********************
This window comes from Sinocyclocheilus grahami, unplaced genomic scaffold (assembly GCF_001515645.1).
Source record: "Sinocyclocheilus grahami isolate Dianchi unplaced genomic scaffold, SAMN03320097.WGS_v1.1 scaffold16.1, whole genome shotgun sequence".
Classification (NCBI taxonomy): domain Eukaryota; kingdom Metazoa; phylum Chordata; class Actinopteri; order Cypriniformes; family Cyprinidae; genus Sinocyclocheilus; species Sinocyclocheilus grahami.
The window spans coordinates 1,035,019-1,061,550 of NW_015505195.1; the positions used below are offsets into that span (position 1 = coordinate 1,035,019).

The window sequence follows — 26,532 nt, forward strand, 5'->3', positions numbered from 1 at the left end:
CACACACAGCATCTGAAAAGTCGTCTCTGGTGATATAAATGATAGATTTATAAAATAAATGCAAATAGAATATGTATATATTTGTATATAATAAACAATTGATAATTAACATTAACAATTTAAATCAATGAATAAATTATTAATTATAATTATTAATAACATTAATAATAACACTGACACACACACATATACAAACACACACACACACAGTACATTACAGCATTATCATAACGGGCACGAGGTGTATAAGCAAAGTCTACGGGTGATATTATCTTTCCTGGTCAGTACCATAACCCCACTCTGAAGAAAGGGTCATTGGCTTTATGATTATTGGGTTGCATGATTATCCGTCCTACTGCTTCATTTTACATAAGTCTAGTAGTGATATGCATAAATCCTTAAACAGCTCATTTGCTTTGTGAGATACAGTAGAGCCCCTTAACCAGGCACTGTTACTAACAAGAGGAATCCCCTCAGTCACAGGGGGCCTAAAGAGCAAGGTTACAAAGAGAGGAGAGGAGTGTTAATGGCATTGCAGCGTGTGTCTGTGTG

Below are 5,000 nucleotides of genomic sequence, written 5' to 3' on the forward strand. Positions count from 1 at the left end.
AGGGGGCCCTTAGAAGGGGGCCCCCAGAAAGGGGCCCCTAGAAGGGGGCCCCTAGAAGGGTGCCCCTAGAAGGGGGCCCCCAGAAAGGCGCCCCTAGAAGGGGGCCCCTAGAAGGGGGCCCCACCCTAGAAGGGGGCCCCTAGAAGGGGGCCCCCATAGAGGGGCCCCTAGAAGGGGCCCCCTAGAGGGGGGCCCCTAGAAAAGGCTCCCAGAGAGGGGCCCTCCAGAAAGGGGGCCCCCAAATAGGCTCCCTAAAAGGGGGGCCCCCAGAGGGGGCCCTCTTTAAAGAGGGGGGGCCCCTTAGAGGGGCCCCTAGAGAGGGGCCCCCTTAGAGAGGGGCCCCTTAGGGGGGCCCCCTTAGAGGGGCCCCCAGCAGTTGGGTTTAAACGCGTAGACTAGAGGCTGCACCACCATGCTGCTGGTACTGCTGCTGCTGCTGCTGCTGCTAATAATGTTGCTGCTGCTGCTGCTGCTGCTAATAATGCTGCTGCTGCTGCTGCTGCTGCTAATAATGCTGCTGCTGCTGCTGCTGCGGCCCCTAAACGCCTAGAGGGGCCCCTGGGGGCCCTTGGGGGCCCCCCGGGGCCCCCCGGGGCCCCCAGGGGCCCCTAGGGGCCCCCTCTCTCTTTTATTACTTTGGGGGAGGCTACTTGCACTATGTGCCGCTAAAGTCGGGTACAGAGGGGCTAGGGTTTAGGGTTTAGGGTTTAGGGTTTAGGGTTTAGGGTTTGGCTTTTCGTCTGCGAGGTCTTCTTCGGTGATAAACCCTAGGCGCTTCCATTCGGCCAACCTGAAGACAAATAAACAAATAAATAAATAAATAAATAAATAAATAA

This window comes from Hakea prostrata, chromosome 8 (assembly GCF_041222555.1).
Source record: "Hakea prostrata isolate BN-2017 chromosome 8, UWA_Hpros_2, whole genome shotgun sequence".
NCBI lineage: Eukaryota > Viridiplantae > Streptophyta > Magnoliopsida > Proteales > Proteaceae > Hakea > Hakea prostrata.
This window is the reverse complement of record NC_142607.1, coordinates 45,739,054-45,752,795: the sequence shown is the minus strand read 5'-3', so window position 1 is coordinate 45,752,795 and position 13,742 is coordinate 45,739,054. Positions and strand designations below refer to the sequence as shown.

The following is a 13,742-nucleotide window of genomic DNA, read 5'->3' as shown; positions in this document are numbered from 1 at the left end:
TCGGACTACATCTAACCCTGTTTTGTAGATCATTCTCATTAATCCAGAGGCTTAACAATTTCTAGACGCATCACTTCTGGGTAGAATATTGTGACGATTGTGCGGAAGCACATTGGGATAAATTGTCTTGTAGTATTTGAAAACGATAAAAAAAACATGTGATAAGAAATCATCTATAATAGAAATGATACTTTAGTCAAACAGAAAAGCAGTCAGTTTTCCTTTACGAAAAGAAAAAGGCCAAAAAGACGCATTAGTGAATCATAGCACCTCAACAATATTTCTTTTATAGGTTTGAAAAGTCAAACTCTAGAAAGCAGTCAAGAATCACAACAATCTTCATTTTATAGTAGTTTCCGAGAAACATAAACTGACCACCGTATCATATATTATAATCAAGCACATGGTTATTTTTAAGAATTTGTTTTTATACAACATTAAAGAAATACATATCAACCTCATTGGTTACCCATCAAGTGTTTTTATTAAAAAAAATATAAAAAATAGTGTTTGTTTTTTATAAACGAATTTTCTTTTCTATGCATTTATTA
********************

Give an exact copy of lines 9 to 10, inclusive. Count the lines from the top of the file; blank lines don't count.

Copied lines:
This window comes from Hakea prostrata, chromosome 8 (assembly GCF_041222555.1).
Source record: "Hakea prostrata isolate BN-2017 chromosome 8, UWA_Hpros_2, whole genome shotgun sequence".